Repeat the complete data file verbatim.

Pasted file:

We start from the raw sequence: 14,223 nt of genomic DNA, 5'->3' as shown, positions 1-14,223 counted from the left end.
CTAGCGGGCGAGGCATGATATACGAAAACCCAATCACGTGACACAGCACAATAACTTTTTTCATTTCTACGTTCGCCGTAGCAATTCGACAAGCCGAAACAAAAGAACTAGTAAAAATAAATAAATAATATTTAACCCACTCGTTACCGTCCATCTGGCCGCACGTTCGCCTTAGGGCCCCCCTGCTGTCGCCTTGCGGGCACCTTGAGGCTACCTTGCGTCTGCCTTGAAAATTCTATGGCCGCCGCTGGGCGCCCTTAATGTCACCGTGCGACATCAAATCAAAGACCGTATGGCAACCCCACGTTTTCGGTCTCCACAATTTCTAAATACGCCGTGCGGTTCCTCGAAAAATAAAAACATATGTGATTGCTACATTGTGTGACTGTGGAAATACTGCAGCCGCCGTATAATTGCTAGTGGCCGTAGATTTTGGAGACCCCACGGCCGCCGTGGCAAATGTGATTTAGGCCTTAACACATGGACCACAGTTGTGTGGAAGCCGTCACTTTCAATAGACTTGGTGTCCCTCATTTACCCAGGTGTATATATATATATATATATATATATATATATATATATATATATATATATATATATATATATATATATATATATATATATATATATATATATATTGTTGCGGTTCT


We start from the raw sequence: 14,223 nt of genomic DNA, 5'->3' as shown, positions 1-14,223 counted from the left end.
CTAGCGGGCGAGGCATGATATACGAAAACCCAATCACGTGACACAGCACAATAACTTTTTTCATTTCTACGTTCGCCGTAGCAATTCGACAAGCCGAAACAAAAGAACTAGTAAAAATAAATAAATAATATTTAACCCACTCGTTACCGTCCATCTGGCCGCACGTTCGCCTTAGGGCCCCCCTGCTGTCGCCTTGCGGGCACCTTGAGGCTACCTTGCGTCTGCCTTGAAAATTCTATGGCCGCCGCTGGGCGCCCTTAATGTCACCGTGCGACATCAAATCAAAGACCGTATGGCAACCCCACGTTTTCGGTCTCCACAATTTCTAAATACGCCGTGCGGTTCCTCGAAAAATAAAAACATATGTGATTGCTACATTGTGTGACTGTGGAAATACTGCAGCCGCCGTATAATTGCTAGTGGCCGTAGATTTTGGAGACCCCACGGCCGCCGTGGCAAATGTGATTTAGGCCTTAACACATGGACCACAGTTGTGTGGAAGCCGTCACTTTCAATAGACTTGGTGTCCCTCATTTACCCAGGTGTATATATATATATATATATATATATATATATATATATATATATATATATATATATATATATATATATATATATATATATATATATATATATATTGTTGCGGTTCT